Denmark: Some men give women a “gaekkebrev” (“joking letter”), which consists of a funny poem or rhyme written on intricately cut paper and signed with anonymous dots. If a woman who receives the “gaekkebrev” correctly guesses the sender, she is rewarded with an Easter egg later in the year.
France: The French claim that the first Valentine’s Day card originated in France, when Charles, Duke of Orleans, sent love letters to his wife while imprisoned in the Tower of London in 1415.
Most Popular Gifts
One of the most popular Valentine’s Day gifts in Italy is Baci Perugina, small, chocolate-covered “kisses” filled with hazelnuts and wrapped in a love quote printed in multiple languages (Italian, English, French, German, Greek, Spanish or Portuguese).
According to a Statista survey in the US, the most popular gifts remain fairly predictable, with a top-10 of:
- Greeting cards
- Romantic dinner
- Gift cards
(Sex toys came in at 14th – and pets at 16th.)
And the worst gifts? According to GiftCards.com, you should avoid:
- Anything weight-related
- Household products
- The cop out
- Anything too creative
- Just what YOU always wanted
- Panic present
- Cheap trick
Celebrities Married on Valentine’s Day
It might seem cheesy, but many celebrities over the years haven’t let that thwart them. These are just some of the famous couples who were married on 14 February…
- Pop legend Elton John and recording engineer Renate Blauel – 1984
- Actors Dennis Quaid and Meg Ryan – 1991
- Rock star Prince and singer-dancer Mayte Garcia – 1996
- Then Oasis frontman Liam Gallagher and All Saints singer Nicole Appleton – 2008
- Actress Salma Hayek and businessman Francois-Henri Pinault – 2009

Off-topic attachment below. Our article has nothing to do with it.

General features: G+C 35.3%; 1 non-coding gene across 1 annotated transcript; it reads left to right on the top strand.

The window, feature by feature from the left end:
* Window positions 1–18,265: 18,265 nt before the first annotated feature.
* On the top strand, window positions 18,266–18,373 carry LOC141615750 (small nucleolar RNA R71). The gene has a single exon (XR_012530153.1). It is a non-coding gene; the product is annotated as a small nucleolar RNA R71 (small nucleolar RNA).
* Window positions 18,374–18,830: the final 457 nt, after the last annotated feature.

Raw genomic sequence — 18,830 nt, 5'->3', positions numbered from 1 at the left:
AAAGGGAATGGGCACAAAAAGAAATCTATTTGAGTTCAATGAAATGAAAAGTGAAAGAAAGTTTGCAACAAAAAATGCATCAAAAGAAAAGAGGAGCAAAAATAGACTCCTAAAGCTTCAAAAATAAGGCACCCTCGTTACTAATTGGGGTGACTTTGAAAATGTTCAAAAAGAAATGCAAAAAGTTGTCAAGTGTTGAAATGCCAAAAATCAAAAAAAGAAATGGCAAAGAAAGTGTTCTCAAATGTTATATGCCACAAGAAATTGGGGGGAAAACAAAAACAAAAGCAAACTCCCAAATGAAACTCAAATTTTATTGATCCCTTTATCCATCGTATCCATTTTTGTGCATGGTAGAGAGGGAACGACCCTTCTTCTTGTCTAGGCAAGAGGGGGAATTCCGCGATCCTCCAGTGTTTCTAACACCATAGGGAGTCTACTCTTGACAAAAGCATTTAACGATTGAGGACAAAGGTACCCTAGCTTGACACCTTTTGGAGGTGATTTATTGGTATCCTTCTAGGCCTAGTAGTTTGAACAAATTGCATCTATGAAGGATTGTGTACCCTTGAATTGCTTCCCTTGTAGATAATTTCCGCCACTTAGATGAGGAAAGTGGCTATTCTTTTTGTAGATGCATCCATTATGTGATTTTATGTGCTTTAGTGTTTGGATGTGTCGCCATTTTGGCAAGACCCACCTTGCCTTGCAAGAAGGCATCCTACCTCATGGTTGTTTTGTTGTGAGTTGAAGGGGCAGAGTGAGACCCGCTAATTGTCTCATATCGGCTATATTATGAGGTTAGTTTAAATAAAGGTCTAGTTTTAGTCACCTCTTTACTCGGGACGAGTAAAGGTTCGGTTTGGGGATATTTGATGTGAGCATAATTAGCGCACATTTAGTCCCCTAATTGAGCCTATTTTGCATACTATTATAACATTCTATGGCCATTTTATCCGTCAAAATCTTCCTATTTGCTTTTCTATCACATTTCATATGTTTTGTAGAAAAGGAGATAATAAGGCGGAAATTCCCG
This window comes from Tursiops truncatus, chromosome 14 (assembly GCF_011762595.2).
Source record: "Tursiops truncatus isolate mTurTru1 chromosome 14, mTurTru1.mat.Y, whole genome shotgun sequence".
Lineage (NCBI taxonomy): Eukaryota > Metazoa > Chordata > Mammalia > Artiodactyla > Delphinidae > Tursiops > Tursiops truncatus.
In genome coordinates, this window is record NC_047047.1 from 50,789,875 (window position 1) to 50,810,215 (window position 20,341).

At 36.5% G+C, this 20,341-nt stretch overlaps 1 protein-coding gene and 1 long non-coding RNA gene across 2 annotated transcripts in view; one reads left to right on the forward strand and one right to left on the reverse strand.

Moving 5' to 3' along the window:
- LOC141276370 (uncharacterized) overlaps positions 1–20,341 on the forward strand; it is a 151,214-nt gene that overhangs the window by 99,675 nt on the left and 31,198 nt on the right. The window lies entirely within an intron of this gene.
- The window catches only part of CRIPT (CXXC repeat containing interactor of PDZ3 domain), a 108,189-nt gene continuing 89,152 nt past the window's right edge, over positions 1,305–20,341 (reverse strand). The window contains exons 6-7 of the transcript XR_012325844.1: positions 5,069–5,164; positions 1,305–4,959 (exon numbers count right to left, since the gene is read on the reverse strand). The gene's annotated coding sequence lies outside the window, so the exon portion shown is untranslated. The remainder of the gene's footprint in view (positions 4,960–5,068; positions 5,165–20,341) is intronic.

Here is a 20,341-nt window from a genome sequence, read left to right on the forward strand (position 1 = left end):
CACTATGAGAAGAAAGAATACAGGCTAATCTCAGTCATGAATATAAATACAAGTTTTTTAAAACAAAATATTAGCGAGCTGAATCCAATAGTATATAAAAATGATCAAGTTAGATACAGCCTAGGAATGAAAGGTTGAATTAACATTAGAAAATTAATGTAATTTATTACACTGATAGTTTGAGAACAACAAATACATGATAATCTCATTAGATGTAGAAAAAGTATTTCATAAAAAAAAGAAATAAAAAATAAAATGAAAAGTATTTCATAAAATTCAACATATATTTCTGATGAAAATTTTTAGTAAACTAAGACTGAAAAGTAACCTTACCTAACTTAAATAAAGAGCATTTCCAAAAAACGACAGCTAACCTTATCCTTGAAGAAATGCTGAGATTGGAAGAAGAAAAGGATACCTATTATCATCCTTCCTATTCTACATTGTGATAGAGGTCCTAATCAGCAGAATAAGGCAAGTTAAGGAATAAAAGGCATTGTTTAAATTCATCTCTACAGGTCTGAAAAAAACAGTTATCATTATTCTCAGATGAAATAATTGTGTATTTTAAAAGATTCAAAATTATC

- Actor Benedict Cumberbatch and theatre director Sophie Hunter – 2015
- Mötley Crüe drummer Tommy Lee and Vine star Brittany Furlan – 2019
With the new Chinese Year of the Ox (element: metal) having begun on 12 February, we checked out the potential compatibility of couples according to their animal and element signs…
Notes ChineseNewYear.com, “Rat’s fixed Earthly Branch is water, while Ox is earth. They have complementing personalities and hold the same goals in life.”
The Snake and Rooster are other animals that suit the Ox. “Not only will Snakes give warmth and romance, they offer help and support in work too. Honest and loyal, they can also be attracted to the Rooster’s soft and loving heart.”
And finally… a “red passion” recipe for Hennessy’s special Valentine’s brandy cocktail.
- 5 cl of Hennessy Very Special
- 5 mint leaves
- 4 raspberries
- 2 teaspoons of white sugar
- 2 cl of lime juice
- 2 dashes of angostura bitters
- ginger beer
In a tall glass, add the four raspberries and five mint leaves. Crush with a mortar while being careful not to break the mint. Add the Hennessy VS, lime juice and two teaspoons of white sugar. Add crushed ice and stir with a spoon. Top up with ginger beer, decorate with raspberries and add two dashes of angostura bitters.
Photos by Heather Ford, Nathan Dumlao, Edgar Chaparro and Macau Photo Agency on Unsplash; and Justine FG and greenchild from FreeImages